Updated: Oct 24, 2019
Written by Assoc Prof Dr Alvin Ng Lai Oon, Clinical Psychologist and Founding President of the MSCP
Parental involvement with your child’s school is more than just attending PIBG (Persatuan Ibu Bapa dan Guru) meetings. Parents who are actively engaged with their child’s school and schoolwork can make a crucial difference to their child’s success academically, social and in life. Best of all, you will also feel a sense of fulfilment and satisfaction in making a difference in his education by using a hands-on approach.
The power of parental involvement
Little things such as getting him ready for school or attending school events show him that you value his education. Being involved helps improve his school attendance, have a positive attitude about school, make more friends, learn lessons better, have adaptive behaviour, and form a stronger relationship with you.
How to get involved?
Be curious about his interests and ideas about the world around him.
Set goals with him based on his ability and work together to achieve them. They can be both short- and long-term goals.
Spend quality one-on-one time with him to talk about his day at school, who his friends and teachers are, even if it’s just 5-10 minutes but be sure to give him 100% of your attention.
Revise his lessons together by asking him to teach you – this helps solidify his own understanding. With new changes to the syllabus compared to our school days, who knows if you might learn something yourself!
Fix a time for homework assignments and discuss them with him to see if he needs help. Ensure he is rewarded in some way for carrying out his work at the purported times.
Take note of his weaknesses for discussion with his class teacher at the appropriate time.
Inform his class teacher if there are any issues (e.g. health conditions, loss of a loved one, etc.) that may affect his school performance.
Be more active @ school
Some schools even offer opportunities for parents to be more actively involved. This includes turning up to support your child at school performances, sports day, canteen day, etc. Some schools encourage parents to volunteer for certain tasks, e.g. recycle day, canteen day, sports day, etc. Do check with the teachers to see how you can contribute your time.
One more important aspect that should not be neglected is the parent-teacher relationship. Focus on building a positive relationship with your child’s teacher. The relationship with his teacher is very important, so strive for a problem-solving partnership, even if you disagree with the teacher’s methods. When meeting his teacher, do so with the intention to collaborate to help your child. It is important to be consistent with the teacher at school in managing your child’s learning and behaviour. Getting confrontational and scolding/lecturing the teacher would only sour the relationship and may make things awkward for your child, especially if it was done in his presence.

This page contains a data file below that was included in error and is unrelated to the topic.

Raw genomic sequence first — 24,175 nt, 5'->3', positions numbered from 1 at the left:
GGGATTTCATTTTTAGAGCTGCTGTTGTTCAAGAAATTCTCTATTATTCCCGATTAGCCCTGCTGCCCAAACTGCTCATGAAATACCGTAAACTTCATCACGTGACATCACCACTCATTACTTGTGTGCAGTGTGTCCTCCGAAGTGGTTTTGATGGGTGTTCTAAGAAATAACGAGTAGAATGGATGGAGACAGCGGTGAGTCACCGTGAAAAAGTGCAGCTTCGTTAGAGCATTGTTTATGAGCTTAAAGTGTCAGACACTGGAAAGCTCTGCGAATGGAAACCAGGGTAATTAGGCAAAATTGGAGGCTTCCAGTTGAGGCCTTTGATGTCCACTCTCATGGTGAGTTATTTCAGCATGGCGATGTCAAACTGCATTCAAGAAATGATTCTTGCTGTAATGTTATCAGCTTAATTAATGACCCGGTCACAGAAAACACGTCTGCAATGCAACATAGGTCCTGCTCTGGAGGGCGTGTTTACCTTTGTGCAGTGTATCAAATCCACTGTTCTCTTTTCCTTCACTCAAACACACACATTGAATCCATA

Don’t become over-involved
Remember, you are your child’s most important partner in his education, so give him all the support he needs but not to the extent of doing everything for him. The goal is to encourage him to be more independent and learn how to do things on his own, not have him depend on you for everything, so let him pack his own school bag, do his homework or assignments (e.g. art or projects) on his own, etc.
Doing his homework or assignments with him may help in the short term with his grades, but in the long term, it will impede his resilience, as well as independent learning skills and experience as he is not the one doing them. Instead, he is likely to become dependent and helpless with low self-efficacy when he reaches late adolescence. Avoid helicopter parenting and give him the space he needs in order to flourish and grow. With the right encouragement, he will be able to go far as an adult. Make the extra effort to be involved now to reap the rewards in the long term. You are also a model for independence. So rather than do things for him, you show him how it’s done and let him go through the trials and errors where learning becomes more personalised to him.